film, Museums/Galleries, people

François Truffaut Exhibition in Paris

Image courtesy of Scene from  400 Blows .

Image courtesy of Scene from 400 Blows.

I am very excited to report that I will have the privilege to visit Paris' Cinémathèque Française for the exhibition of the Mister François Truffaut, this month. To add to the occasion, I have just discovered that Truffaut's grave sits in Montmartre cemetery, nearby.

Admittedly, I have only seen a couple of Truffaut's works, thus far. However, I think it a rare and memorable feat when a single film can challenge everything you think you know about cinema. For me, that film was 400 Blows. Despite having watched various French New Wave movies, never quite grasping either their concept or their significance, I felt that finally I was beginning to understand, as I was watching 400 Blows. For me, it was during the scene in which Antoine prays to his Balzac altar that re-ignited (no pun intended) my interest in French New Wave.

What a beautiful thing to be able to pinpoint the exact scene in which a film grabs you and won't let go. I have several such memories of specific films that I will cherish every time I watch them. I find that when this happens (on the unique occasion), that film ends up becoming one of my favorites.

While I'm still just skimming the surface of all things cinema, I am absolutely looking forward to seeing what the Cinémathèque Française can teach me.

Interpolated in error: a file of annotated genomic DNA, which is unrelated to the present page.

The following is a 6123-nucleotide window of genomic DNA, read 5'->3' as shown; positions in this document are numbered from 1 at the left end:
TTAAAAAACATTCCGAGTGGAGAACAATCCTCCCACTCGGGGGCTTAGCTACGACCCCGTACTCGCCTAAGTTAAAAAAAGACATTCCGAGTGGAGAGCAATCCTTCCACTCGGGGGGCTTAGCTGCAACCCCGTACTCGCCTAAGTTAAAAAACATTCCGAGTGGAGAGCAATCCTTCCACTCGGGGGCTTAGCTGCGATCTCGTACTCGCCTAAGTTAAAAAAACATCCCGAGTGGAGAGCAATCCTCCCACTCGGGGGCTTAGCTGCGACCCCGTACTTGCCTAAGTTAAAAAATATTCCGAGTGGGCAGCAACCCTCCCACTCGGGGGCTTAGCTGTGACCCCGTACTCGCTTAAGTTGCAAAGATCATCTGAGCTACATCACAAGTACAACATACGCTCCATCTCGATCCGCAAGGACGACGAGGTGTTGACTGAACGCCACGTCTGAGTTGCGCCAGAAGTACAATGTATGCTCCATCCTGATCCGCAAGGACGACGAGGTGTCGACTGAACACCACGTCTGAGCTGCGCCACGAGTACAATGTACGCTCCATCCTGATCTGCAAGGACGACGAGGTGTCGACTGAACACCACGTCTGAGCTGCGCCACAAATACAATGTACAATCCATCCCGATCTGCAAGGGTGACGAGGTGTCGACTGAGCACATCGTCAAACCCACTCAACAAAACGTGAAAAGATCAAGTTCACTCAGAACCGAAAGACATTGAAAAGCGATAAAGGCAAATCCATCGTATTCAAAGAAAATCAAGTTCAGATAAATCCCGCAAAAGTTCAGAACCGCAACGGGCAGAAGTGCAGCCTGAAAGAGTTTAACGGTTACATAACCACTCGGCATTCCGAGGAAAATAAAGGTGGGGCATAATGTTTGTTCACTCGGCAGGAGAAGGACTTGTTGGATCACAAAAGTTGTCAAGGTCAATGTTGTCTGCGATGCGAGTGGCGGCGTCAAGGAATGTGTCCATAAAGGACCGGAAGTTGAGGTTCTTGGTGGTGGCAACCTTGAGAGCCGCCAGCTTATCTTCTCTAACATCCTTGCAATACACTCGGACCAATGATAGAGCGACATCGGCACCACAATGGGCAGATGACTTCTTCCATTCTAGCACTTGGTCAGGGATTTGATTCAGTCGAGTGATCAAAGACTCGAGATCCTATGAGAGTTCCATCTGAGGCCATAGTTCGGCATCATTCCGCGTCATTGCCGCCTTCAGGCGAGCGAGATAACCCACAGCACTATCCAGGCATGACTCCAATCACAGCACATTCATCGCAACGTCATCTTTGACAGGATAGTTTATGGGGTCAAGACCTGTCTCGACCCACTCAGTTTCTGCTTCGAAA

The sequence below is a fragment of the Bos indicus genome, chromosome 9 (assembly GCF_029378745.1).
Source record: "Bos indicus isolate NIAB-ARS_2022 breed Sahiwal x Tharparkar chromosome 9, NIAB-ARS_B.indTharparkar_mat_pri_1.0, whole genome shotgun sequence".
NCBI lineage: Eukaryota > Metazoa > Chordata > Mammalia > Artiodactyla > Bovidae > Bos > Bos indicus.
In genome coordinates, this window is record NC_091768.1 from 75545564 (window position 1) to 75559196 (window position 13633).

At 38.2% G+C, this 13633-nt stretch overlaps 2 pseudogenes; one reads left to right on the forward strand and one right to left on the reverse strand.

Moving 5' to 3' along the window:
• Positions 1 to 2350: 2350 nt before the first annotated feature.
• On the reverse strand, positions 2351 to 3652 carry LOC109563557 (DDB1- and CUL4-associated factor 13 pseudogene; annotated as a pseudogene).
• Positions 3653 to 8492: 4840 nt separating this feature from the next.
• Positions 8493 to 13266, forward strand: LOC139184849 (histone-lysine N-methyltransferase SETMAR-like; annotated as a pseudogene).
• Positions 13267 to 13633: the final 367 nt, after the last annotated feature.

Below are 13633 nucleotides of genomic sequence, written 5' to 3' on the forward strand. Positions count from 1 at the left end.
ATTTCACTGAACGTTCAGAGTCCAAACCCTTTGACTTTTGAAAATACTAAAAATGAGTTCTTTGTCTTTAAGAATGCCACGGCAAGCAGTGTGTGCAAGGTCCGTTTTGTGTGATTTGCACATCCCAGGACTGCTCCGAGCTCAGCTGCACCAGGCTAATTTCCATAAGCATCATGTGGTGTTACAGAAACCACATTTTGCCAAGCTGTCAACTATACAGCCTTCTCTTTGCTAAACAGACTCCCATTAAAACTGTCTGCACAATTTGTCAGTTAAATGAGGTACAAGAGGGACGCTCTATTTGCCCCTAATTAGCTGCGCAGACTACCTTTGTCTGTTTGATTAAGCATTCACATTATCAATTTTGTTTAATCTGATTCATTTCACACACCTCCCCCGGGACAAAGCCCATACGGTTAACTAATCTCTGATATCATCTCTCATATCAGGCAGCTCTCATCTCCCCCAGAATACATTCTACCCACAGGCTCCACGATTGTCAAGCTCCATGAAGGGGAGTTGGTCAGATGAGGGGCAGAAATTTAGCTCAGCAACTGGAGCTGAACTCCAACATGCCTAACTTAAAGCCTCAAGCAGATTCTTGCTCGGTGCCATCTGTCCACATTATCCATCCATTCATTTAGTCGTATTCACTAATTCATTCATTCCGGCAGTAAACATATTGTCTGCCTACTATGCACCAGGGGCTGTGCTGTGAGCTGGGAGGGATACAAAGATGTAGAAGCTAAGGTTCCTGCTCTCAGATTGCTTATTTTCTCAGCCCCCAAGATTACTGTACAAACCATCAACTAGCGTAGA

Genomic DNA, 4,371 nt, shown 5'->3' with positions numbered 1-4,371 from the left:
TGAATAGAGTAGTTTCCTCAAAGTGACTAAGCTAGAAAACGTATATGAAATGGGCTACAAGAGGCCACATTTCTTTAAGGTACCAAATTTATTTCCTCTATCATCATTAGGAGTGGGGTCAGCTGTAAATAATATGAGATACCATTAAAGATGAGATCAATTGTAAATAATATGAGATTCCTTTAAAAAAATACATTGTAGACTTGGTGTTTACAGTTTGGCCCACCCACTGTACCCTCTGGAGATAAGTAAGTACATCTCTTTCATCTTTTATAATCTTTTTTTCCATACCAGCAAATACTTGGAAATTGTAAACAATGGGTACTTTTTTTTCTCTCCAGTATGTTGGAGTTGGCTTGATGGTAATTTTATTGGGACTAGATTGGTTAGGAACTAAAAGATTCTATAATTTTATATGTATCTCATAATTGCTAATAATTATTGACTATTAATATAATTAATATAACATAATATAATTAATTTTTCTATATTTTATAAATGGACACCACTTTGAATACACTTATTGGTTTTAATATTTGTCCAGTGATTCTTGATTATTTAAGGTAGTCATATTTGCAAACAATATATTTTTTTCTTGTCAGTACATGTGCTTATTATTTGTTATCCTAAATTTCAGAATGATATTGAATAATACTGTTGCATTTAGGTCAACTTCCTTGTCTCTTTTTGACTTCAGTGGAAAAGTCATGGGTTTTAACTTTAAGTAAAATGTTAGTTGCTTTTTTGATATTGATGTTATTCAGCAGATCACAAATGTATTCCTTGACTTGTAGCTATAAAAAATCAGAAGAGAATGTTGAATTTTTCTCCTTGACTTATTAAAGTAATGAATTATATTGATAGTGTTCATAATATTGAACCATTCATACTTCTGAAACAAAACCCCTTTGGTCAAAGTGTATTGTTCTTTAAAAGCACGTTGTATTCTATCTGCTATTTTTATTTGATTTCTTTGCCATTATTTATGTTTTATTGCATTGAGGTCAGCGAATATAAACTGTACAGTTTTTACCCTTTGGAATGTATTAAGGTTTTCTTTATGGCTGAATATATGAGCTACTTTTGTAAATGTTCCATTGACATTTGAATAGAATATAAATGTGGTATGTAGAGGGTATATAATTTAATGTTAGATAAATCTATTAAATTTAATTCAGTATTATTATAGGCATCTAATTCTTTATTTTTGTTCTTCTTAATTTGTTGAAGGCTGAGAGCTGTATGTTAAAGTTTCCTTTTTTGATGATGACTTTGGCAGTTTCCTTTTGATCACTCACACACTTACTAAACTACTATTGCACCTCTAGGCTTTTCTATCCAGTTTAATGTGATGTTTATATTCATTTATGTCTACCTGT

A proper Maui thank-you

"Aloha ___________ !
  Please forgive my lateness in writing you this thank you, but better late than never, I suppose. Maybe you'd understand the difficulty in expression via words rather than say, a sculpture or a painting! That being said, I'd like to still try: I did want to thank you for welcoming my friend and I into your conversation about art. Of course it was a great surprise for us to be offered such an intimate opportunity–I had a blast!

  Aside from that, I think I was just relieved to come across someone so accessibly and enthusiastically representing artists. In the past, I've found people removed maybe both physically and emotionally and how can anyone ever feel connected to a work if that's the case? To be emotionally invested makes all the difference. I guess I still have this crazy, romantic hope that people still do things out of passion, which seems to be your case? It shows, so I just wanted to offer a little thanks.

 Emily Ballas (from Philly)

“Even as it applies to the individual, art is a heightened mode of existence. It gives deeper pleasures, it consumes more quickly. It carves into its servants’ faces the marks of imaginary and spiritual adventures and though their external activities may be as quiet as a cloister, it produces a lasting voluptuousness, over-refinement, fatigue, and curiosity of the nerves such as can barely result from a life filled with illicit passions and enjoyments.”

– Thomas Mann, Death in Venice